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Meet the AWF power list 2020

Updated: Aug 11, 2020

As Asian Woman Festival has grown into a fully-fledged platform to empower South Asian women with events, content, merch and our latest addition, our support directory, the team at AWF want to shine a spotlight on Asian women who are creating positive change in the world. That’s why this year the AWF team has assembled our first ever power list, consisting of women who have made their mark, raised their voice and are exceptional representations of our community.

For too long Asian women have been reduced to the stereotype of being submissive and obedient, but we know just how powerful, diverse and influential we are. We are a force to be reckoned with! With this list we hope to not only honour the individuals chosen, but also inspire others to take action, however small.

So the moment of truth, meet our incredible power listers!

Neelam Heera

Neelam is a Tedx Speaker and the Founder of Cysters, a grassroots charity dedicated to supporting individuals with reproductive and mental health concerns. They work with marginalised communities, people of colour and the LGBTQ communities to tackle sensitive and often sexualised topics at a grassroots level. Through Cysters, Neelam works with communities to reduce barriers, tackle expulsion and ensure that all patients have equal access to healthcare despite their background.

Neelam has also undertaken a temporary project with the NHS as a response to the Pandemic and manages the logistics teams behind the UK Wide distribution of PPE, alongside NHS England, Ministry of Defence and Unipart.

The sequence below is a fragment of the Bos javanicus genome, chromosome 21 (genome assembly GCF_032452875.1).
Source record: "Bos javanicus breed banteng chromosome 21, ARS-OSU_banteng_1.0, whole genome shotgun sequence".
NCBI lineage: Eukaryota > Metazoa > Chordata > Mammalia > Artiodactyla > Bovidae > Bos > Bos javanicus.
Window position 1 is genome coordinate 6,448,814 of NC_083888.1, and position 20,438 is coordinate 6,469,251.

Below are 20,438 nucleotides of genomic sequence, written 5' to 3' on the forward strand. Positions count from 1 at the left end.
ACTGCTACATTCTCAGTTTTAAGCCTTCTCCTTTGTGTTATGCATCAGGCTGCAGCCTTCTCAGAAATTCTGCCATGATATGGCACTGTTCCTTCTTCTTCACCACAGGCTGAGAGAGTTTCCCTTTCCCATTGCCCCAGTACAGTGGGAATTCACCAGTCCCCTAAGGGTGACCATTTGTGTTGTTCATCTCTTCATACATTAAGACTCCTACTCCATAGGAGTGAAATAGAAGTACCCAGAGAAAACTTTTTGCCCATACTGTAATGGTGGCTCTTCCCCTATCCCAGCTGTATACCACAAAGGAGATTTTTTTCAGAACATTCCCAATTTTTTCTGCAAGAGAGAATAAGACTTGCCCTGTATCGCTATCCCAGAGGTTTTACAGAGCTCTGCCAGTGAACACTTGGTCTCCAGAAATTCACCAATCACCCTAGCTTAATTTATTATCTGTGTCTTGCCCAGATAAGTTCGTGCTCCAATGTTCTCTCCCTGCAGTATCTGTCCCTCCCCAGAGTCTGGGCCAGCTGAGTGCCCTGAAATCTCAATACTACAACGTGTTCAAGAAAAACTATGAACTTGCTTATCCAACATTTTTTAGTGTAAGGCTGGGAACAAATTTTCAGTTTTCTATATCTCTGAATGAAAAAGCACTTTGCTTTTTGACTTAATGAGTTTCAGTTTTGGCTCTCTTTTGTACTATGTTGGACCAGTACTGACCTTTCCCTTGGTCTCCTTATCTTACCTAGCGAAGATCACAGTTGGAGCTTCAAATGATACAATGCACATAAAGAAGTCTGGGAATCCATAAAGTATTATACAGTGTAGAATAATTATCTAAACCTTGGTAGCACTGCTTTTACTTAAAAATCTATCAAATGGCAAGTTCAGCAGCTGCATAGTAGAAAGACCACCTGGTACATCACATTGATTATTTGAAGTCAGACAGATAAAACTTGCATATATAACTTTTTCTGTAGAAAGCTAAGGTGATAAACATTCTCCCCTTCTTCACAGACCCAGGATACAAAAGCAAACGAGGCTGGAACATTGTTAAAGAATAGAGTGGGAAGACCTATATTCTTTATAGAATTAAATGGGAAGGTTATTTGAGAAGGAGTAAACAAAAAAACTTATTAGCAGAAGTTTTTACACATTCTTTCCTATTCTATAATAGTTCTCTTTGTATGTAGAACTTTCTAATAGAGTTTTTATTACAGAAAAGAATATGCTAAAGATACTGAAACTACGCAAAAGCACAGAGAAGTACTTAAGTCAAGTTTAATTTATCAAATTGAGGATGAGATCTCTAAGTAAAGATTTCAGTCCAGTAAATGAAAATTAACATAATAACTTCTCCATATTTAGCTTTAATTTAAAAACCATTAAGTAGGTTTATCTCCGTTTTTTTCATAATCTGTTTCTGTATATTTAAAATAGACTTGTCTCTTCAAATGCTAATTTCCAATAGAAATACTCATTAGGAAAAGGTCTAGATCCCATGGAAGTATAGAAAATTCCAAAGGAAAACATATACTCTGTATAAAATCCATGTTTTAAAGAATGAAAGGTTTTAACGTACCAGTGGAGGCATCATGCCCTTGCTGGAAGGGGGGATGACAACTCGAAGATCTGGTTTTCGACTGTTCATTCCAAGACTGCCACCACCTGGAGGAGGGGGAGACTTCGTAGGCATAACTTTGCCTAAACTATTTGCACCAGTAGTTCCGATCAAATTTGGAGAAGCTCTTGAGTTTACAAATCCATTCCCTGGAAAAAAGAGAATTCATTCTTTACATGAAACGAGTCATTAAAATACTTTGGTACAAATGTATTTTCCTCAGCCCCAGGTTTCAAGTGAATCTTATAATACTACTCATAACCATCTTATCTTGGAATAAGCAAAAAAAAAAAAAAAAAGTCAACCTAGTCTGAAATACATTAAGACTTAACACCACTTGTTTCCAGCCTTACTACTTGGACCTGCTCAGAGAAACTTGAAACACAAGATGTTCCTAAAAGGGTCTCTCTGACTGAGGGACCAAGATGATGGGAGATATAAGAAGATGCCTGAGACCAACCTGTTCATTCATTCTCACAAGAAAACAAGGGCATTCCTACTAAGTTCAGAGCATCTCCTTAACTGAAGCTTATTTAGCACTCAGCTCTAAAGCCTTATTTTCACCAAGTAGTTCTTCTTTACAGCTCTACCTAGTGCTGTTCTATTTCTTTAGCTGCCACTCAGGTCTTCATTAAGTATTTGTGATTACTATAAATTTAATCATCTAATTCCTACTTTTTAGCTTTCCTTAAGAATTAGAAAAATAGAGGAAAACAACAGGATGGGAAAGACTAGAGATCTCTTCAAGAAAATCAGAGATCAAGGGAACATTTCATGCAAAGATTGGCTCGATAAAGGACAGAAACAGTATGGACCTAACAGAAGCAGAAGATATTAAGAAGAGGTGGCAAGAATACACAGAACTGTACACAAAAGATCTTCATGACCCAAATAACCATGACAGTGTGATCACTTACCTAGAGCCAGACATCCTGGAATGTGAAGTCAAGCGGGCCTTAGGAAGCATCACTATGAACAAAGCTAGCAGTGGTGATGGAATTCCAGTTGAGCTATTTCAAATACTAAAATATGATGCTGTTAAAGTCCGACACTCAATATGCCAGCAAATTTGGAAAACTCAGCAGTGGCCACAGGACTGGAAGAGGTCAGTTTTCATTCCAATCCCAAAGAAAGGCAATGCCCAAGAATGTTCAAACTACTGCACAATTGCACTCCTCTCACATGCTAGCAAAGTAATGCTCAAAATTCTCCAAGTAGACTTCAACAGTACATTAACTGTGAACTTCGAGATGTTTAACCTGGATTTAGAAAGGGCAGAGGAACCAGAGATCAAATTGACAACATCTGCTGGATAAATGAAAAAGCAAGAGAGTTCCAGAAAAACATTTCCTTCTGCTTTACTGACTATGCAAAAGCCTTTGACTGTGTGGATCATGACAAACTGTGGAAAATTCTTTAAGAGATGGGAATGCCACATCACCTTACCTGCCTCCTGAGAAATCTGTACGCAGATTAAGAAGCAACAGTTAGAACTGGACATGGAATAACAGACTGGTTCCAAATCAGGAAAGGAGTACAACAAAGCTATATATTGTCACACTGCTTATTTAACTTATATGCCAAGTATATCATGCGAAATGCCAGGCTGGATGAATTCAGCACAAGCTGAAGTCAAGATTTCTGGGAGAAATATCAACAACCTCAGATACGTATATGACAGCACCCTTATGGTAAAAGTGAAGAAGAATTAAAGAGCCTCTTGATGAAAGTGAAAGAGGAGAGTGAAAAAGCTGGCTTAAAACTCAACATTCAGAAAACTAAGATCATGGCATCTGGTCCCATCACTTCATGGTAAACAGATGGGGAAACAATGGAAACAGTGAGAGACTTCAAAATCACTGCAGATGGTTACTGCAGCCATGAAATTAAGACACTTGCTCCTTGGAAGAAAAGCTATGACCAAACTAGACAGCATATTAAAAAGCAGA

Find her:



Sangeeta Pillai

Sangeeta is an activist, writer, speaker and founder of the South Asian feminist network

Soul Sutras which is all about tackling taboos within the culture. She’s the creator of the Spotify award-winning Masala Podcast, the show for South Asian womxn dealing with sex, sexuality, shame, periods & other taboos. Sangeeta is also the creator of the Masala Monologues series of writing workshops & theatre shows in the UK & the US. She has been featured in the Evening Standard, Eastern Eye, BBC Asian Radio, Brown Girl Magazine and has been a writer for over 20 years.

Find her:


Jaspreet Kaur

Jaspreet Kaur, better known as Behind the Netra for her poetry, is an award-winning Spoken Word Poet from East London with an academic background in History, Politics and Gender Studies. She has spent the last five years teaching History and Sociology in secondary schools across London. Her poetic works focus on themes such as gender inequality, mental health stigma and the postcolonial immigrant experience. Jaspreet actively works with national governments, corporations and charities alike, such as TED, the UN and women’s networks across the UK, using her poetry and writing to inspire and drive social change. Her TED talk, “How Poetry Saved My Life” is one of many examples of this. She is also an avid humanitarian and is an ambassador for Binti International and Time to Change.

In 2020, Jaspreet has been awarded the Ben Pimlott Writer in Residency at Birkbeck University as a Research Fellow with the Politics Department. She is currently working on her first book, a narrative non-fiction exploring what it means to be a Brown, British Feminist in this new decade.

Find her:


Amika George

Amika George is a 20 year old student at Cambridge University, who, at the age of 17,